On Nov. 14, 1960, U.S. marshals escorted Ruby Bridges past a jeering mob to William Frantz Elementary School in New Orleans. The 6-year-old was the first African-American to integrate a public school in the South. Norman Rockwell captured the historic moment in his painting, "The Problem We All Live With."
The little black girl in a white cotton dress looks so small flanked by the towering, faceless white marshals in gray suits. It is painful to think of a child so young being subjected to such violence.
I thought of that painting as I watched Oakland police officers on motorcycles escorting a group of about 50 second- and third-graders from New Highland Academy to the 81st Avenue Public Library branch.
The police weren't protecting the children from racists attempting to bar the doors. They were shielding them from the violence that has made it too dangerous for them to walk a mere eight blocks from their school to the library.
The children used to walk to the state-of-the-art library once every three weeks with their teachers and parent chaperones. They would return the books they had checked out and check out new ones. Librarian Derrick DeMay showed them how to use the library for research and they grew to love books.
The children and their adult chaperones would usually leave for the library at 9:45 a.m.
But on Jan. 10, right when they were about to set out, groups in two cars started shooting at each
Miraculously, even though about 60 shots were fired, no one was injured.
The teachers rushed the kids back into their classrooms and the school was put on lockdown. There have already been nine lockdowns this year. Less than a week later, Berkeley police serving a warrant stopped a car in front of the school and approached it with their weapons drawn. The students actually witnessed that scary incident, which resulted in yet another lockdown.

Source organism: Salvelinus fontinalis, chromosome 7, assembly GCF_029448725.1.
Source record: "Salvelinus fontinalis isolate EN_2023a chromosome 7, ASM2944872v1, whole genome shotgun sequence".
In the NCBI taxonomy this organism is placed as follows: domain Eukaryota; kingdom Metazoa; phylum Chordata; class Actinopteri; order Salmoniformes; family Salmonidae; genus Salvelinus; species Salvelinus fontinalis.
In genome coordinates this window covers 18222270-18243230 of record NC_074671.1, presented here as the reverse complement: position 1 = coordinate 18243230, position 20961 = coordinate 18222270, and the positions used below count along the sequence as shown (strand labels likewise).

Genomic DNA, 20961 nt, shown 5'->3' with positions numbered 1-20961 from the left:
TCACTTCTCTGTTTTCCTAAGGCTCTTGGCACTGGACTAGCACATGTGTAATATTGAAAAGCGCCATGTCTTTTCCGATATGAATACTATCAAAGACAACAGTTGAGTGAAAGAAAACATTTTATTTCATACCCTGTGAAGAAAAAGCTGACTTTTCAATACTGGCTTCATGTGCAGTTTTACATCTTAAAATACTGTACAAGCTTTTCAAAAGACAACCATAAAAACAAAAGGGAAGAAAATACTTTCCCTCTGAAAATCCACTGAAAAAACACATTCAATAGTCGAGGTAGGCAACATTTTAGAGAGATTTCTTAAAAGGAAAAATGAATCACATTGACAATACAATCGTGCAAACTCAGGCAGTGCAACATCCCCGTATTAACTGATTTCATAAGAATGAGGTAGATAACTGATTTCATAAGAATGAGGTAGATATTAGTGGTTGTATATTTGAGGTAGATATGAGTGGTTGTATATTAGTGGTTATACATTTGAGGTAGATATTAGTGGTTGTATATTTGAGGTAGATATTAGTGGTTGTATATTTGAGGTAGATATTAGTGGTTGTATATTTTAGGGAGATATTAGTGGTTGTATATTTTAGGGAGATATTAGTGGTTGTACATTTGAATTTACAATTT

"This is really bad," said third-grade teacher Tracy Dordell. "We even have colors for how severe the lockdowns are."
Dordell says she gave her students an assignment to trace the moon cycles in a journal. They couldn't complete it because their parents wouldn't let them go outside after dark because of all the gunfire.
After the frightening close call near the library, she and the other teachers decided that it was too dangerous to continue walking the kids there. "We just couldn't justify walking them over there in that kind of atmosphere for fear something like that could happen again," says second-grade teacher Donald Carter.
On Thursday, they organized one final walk to the library. Therapist Susan Andrien with the Lincoln Child Center, which specializes in treating child trauma, met with the teachers. She told them it was important for the children to be able to return in order to reach some closure.
OPD agreed to provide two officers to escort the group. Carter issued an appeal to community members to join the protest walk. "It is important that the people in our Oakland community see and realize that our youth are the collateral damage from rampant violence," he said.
More than 50 children wearing signs calling for peace and books marched along the garbage-strewn streets. Parent Bridgett Spearman, therapist Andrien, City Council President Pat Kernighan and Councilmember Larry Reid joined them.
The children were excited and happy to return.
The question is, what comes next?
I don't think OPD will be able to provide an escort indefinitely.
How will we as a community find a way to provide for the safety of these children who are begging for the chance to be able to read books at their local library?
What is the point of the city's investing in a multimillion-dollar facility if people have to dodge gunfire to get to it?
There are no easy answers. But we owe it to these children to figure out something.
In 2013, one of the biggest civil rights issues for children living in too many urban communities is the basic right to be safe from street gunfire.